Change for climate

A green engine for chemistry

Steam crackers are the engines at the heart of the chemical industry. The high-temperature, gas-powered furnaces are essential for basic chemical production, but the process is energy-intensive and emits significant amounts of CO2. To address the climate and energy challenge, BASF, Sabic and Linde have started construction of the world’s first demonstration plant for large-scale, electrically heated steam cracker furnaces. Our goal for this project: Reducing CO2 emissions of one of the most energy-intensive production processes in the chemical industry by at least 90% compared to technologies commonly used today.

A pipe at a chemical production plant

The idea: take the change to heart

Many everyday products are made from materials that wouldn’t exist without steam crackers – furnaces, that typically run at extremely high temperatures of around 850° Celsius. At the start of the chemical value chain, these furnaces break down long-chain hydrocarbons from a raw gasoline called naphtha. The process produces olefins and aromatics – chemicals that are the basis for many products, including vitamins, solvents, specialty chemicals, plastics, and pharmaceuticals.

But, today, the steam cracking process is powered using fossil fuels. Electrification of the furnaces could possibly transform the heart of the global chemical industry.

The basics: Naphtha

Naphtha is distilled from crude oil. It is used for gasoline production, but also forms the basis for ethylene and propylene, benzene, toluene and xylene. Together with methanol and ammonia, they are the seven primary chemicals on which almost all industrial organic chemistry is based.

Pipes transporting primary ingredients like naphtha.

BASF’s Verbund site in Ludwigshafen has its own harbor. From this terminal,  primary ingredients for chemical production such as naphtha, methanol or compressed liquefied gases are transported through pipelines directly to the production plants or holding tanks.

The mission: rethink the essentials

BASF has set ambitious goals and is striving worldwide to achieve net zero CO2 emissions1 by 2050. To reach this milestone, the transition of chemical production to renewable energy sources is essential. The eFurnace project could have a major impact on the chemical industry´s journey to climate neutrality. The demonstration plant aims to show that compared to conventional steam crackers, CO2 emissions can be reduced by at least 90%. This goal includes Scope 1, 2 and 3.1 emissions – that includes emissions directly from heating the steam cracker and emissions from steam and electricity.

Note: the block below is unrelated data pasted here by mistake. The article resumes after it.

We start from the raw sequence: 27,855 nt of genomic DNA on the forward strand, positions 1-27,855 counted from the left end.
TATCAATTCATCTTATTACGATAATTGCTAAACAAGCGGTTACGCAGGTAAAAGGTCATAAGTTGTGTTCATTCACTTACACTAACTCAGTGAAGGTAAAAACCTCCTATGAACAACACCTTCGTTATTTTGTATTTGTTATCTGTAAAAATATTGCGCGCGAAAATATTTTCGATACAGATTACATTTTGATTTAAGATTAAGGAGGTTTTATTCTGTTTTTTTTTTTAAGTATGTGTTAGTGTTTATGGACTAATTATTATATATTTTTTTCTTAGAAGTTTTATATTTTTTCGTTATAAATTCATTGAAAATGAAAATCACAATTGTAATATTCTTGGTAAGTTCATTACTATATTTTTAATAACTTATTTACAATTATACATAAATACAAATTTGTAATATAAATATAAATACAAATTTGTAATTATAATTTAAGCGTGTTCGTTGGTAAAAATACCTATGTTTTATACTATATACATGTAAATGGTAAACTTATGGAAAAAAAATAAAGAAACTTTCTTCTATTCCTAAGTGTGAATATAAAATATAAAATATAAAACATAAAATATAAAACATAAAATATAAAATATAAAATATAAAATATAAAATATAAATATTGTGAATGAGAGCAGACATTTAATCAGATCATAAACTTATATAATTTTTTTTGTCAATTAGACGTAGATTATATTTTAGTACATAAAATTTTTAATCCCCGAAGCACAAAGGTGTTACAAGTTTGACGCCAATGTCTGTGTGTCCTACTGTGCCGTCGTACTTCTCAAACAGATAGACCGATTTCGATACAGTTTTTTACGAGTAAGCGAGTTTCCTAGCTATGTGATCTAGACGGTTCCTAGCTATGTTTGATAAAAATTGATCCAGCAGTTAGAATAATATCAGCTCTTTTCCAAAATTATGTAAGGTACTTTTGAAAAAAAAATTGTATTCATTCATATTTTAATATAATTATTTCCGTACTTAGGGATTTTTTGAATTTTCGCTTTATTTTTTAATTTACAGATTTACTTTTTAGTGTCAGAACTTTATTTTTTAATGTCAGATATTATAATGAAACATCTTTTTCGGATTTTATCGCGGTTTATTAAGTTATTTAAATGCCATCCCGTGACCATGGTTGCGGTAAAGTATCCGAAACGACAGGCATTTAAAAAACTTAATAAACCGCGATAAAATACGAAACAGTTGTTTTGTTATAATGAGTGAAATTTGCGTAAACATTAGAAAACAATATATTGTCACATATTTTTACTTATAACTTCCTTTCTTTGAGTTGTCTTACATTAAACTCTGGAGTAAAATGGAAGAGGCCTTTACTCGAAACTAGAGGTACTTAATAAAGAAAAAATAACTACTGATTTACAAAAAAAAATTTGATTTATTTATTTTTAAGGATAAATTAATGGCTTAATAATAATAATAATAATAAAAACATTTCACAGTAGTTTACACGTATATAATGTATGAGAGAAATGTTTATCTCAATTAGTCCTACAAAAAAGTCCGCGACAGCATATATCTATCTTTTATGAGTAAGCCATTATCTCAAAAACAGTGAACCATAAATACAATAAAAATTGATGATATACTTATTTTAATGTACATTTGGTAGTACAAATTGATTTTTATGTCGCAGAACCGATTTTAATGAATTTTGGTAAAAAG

Learn how we are reducing emissions

More about our climate protection goals

The goal includes Scope 1, 2 and 3.1 emissions. Other greenhouse gases are converted into CO2 equivalents according to the Greenhouse Gas Protocol.

The infographic shows the different methods being tested to electrically heat the BASF steamcracker
The infographic shows the different methods being tested to electrically heat the BASF steamcracker

The build: integrating the impossible

Construction of the eFurnace demonstration plant started in 2022 and is scheduled to be completed by the end of 2023. If successful, it will prove that electricity from renewable energy sources can effectively reach the temperatures required to produce basic chemicals. Two heating concepts are being tested in parallel: direct heating, where the electric current is directly supplied to the process pipes inside the reactor, and indirect heating, using radiant heat from heating elements surrounding the pipes.